McNamara, C. (1999). Basic guide to program evaluation. Management Assistance Program for Non-Profits, Free Management Library. http://www.mapnp.org/library/evaluatn/fnl_eval.htm (12 Jan. 2004).
Olsen, S. J., MacKinon, L. C., Goulding, J.S., Bean, N.H., & Slutsker, L. (2000). Surveillance for foodborne-disease outbreaks--United States, 1993-1997. Morbidity and Mortality Weekly Report (MWWR), 49(SS-1), 1-51.
Raval-Nelson, P., & Smith, P. (1999). Food safety certification and its impacts. Journal of Environmental Health, 61(7), 9-13.
Reed, L.E. (1982). Training effectiveness in school food service. Journal of the American Dietetic Association, 81(2), 176-178.
Riben, P.D., Mathias, R.G., Wiens M., Cocksedge, W., Hazelwood, A., Kirshner, B., & Pelton J. (1994). Routine restaurant inspections and education of food handlers: Recommendations based on critical appraisal of the literature and survey of Canadian jurisdictions on restaurant inspections and education of food handlers. Canadian Journal of Public Health, 85(Supp. 1), 567-570.
Roberta M. Hammond, Ph.D.
Robert G. Brooks, M.D.
Josefa Schlottmann, Ph.D.
David Johnson, M.D., M.S.
Rita J. Johnson, R.S.
TABLE 1 Number and Rate of Foodborne Outbreaks, by Contributing Factor, Before and After Implementation of Training* 2001-2003 (After Contributing Factor 1997-2000 (Before Training) Training) Rate of Number of Outbreaks (per Number of Outbreaks 1,000) Outbreaks Poisonous substance 14 14 4 accidentally added Liquid/semisolid mix of 19 19 37 potentially hazardous food Raw/lightly cooked 39 39 47 Raw product contaminated 42 42 44 by animal/environment Cross-contamination from 154 154 104 raw ingredient of animal origin Advance preparation 36 36 19 Bare-hand contact 126 126 151 Slow cooking 80 80 61 Insufficient time/ 42 42 12 temperature cooking Insufficient time/ 123 123 35 temperature during hot- holding Inadequate cold-holding 229 229 178 temperature Insufficient time/ 37 37 19 temperature during reheating Infected food handler 46 46 42 Toxic tissue 24 24 20 Storage in contaminated 10 10 22 environment Toxic container 2 2 3 Polluted source 10 10 1 2001-2003 (After Contributing Factor Training) p-value** Rate of Outbreaks (per 1,000) Poisonous substance 7 0.100 accidentally added Liquid/semisolid mix of 64 <.001 potentially hazardous food Raw/lightly cooked 81 <.001 Raw product contaminated 76 .002 by animal/environment Cross-contamination from 179 .904 raw ingredient of animal origin Advance preparation 33 .634 Bare-hand contact 260 <.001 Slow cooking 105 .046 Insufficient time/ 21 .012 temperature cooking Insufficient time/ 60 <.001 temperature during hot- holding Inadequate cold-holding 306 <.001 temperature Insufficient time/ 33 .329 temperature during reheating Infected food handler 72 .014 Toxic tissue 34 .112 Storage in contaminated 38 <.001 environment Toxic container 5 .140 Polluted source 2 .028 *A binomial test for difference of proportions was applied to each factor to determine whether changes occurred in the rate of associated outbreaks before (1997-2000) and after (2001-2003) training. **The p-values indicate whether there was a significant change in the rate of outbreaks associated with each contributing factor after training began. TABLE 2 Number and Rate of Individual Cases, by Contributing Factor, Before and After Implementation of Training* 2001-2003 (After Contributing Factor 1997-2000 (Before Training) Training) Number of Number Cases Rate (per 1,000) Cases Poisonous substance 35 6 11 accidentally added Liquid/semisolid mix of 84 15 295 potentially hazardous food Raw/lightly cooked 107 19 181 Raw product contaminated 374 66 208 by animal/environment Cross-contamination from 1,491 264 492 raw ingredient of animal origin Advance preparation 304 54 335 Bare-hand contact 950 168 1,214 Slow cooking 289 51 341 Insufficient time/ 271 48 90 temperature cooking Insufficient time/ 594 105 249 temperature during hot- holding Inadequate cold-holding 948 168 929 temperature Insufficient time/ 224 40 219 temperature during reheating Infected food handler 1,300 230 470 Toxic tissue 82 15 86 Storage in contaminated 44 8 147 environment Toxic container 3 1 11 Polluted source 37 7 3 2001-2003 (After Contributing Factor Training) p-value** Rate of (per 1,000) Poisonous substance 3 .019 accidentally added Liquid/semisolid mix of 82 <.001 potentially hazardous food Raw/lightly cooked 51 <.001 Raw product contaminated 58 0.941 by animal/environment Cross-contamination from 137 <.001 raw ingredient of animal origin Advance preparation 94 <.001 Bare-hand contact 339 <.001 Slow cooking 95 <.001 Insufficient time/ 25 <.001 temperature cooking Insufficient time/ 70 <.001 temperature during hot- holding Inadequate cold-holding 259 <.001 temperature Insufficient time/ 61 <.001 temperature during reheating Infected food handler 131 <.001 Toxic tissue 24 <.001 Storage in contaminated 41 <.001 environment Toxic container 3 .001 Polluted source 1 <.001 *A binomial test for difference of proportions was applied to each factor to determine whether changes occurred in the rate of associated cases before (1997-2000) and after (2001-2003) training. **The p-values indicate whether there was a significant change in the rate of cases associated with each contributing factor after training began.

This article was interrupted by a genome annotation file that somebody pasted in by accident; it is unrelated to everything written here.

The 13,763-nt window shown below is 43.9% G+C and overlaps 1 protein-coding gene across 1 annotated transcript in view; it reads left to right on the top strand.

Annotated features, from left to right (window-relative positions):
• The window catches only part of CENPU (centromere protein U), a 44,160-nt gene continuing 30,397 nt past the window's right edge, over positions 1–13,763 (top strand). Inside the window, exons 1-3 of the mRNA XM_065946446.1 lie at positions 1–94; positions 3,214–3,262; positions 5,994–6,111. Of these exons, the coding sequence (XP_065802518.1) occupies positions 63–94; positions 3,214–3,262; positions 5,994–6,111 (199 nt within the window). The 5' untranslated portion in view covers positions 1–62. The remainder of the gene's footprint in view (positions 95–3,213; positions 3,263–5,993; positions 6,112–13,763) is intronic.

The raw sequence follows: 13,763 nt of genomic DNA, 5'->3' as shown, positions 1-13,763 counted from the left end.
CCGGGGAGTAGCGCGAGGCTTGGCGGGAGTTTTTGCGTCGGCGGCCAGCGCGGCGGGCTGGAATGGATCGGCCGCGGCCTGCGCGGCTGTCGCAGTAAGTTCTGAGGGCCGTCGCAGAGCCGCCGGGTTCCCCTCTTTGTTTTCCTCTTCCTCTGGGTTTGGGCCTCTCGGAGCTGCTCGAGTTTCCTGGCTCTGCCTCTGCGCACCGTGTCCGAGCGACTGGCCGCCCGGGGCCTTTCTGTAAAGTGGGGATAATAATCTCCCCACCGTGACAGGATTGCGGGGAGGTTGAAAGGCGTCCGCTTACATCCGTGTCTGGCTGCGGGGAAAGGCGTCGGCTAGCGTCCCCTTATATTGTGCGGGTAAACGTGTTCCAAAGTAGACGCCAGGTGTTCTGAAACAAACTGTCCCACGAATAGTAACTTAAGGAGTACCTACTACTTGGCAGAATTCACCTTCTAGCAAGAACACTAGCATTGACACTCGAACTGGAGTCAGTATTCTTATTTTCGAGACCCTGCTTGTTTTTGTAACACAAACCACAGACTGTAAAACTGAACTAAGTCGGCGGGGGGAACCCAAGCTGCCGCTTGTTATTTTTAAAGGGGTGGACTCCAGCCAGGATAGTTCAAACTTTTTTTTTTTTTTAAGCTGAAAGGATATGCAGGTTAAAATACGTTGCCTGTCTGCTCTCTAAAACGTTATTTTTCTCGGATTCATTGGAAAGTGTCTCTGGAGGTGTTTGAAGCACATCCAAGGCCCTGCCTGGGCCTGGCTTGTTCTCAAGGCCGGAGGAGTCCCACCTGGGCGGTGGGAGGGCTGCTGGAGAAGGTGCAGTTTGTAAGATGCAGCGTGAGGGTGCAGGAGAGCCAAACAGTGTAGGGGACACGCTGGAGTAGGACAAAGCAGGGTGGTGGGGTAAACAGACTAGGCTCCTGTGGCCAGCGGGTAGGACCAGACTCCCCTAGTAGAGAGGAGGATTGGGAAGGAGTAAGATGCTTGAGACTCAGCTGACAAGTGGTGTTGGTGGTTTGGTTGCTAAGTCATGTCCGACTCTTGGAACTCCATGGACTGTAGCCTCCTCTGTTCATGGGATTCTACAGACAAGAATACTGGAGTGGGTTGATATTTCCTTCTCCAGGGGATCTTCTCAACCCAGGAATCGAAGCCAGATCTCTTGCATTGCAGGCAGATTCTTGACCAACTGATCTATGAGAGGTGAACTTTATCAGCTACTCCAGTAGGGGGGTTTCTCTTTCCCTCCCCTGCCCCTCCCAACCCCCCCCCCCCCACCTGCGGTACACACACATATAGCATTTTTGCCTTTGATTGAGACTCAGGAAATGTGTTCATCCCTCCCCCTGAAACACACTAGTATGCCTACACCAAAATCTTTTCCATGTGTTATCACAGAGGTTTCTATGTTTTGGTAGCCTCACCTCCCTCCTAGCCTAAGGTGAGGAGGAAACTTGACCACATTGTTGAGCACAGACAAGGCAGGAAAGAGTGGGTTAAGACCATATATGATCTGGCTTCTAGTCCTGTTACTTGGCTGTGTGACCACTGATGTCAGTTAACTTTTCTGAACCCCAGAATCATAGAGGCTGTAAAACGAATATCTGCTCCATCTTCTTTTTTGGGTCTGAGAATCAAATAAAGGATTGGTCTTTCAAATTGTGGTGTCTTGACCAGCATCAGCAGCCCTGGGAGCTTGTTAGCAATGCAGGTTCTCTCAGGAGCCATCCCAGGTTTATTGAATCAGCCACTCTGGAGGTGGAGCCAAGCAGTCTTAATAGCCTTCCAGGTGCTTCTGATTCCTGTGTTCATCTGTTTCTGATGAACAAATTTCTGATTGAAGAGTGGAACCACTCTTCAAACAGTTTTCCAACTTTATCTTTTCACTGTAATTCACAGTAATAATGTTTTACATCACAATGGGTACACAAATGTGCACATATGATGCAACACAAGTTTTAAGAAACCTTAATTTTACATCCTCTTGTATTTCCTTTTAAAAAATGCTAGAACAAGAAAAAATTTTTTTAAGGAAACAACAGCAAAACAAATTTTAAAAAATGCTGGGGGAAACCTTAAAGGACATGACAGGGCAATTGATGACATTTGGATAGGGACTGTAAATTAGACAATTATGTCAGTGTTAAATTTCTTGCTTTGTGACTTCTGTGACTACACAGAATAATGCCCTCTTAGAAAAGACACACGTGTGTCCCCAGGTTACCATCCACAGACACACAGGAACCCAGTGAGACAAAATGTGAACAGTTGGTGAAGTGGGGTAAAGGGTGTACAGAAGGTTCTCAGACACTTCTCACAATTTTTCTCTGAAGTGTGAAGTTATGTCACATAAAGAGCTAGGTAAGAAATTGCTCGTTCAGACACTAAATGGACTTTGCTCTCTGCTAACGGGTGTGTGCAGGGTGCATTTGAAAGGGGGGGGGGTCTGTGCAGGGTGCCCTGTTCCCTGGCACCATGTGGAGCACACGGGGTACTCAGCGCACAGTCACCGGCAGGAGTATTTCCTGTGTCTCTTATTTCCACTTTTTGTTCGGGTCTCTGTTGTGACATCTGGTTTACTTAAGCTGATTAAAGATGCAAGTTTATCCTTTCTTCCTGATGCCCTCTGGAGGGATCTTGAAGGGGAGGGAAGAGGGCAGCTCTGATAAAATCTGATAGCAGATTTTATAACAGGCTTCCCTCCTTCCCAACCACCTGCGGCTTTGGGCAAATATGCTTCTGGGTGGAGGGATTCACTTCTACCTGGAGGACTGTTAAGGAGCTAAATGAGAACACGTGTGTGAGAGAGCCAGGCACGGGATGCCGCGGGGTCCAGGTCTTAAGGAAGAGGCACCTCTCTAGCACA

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|Author:||Johnson, Rita J.|
|Publication:||Journal of Environmental Health|
|Date:||Oct 1, 2005|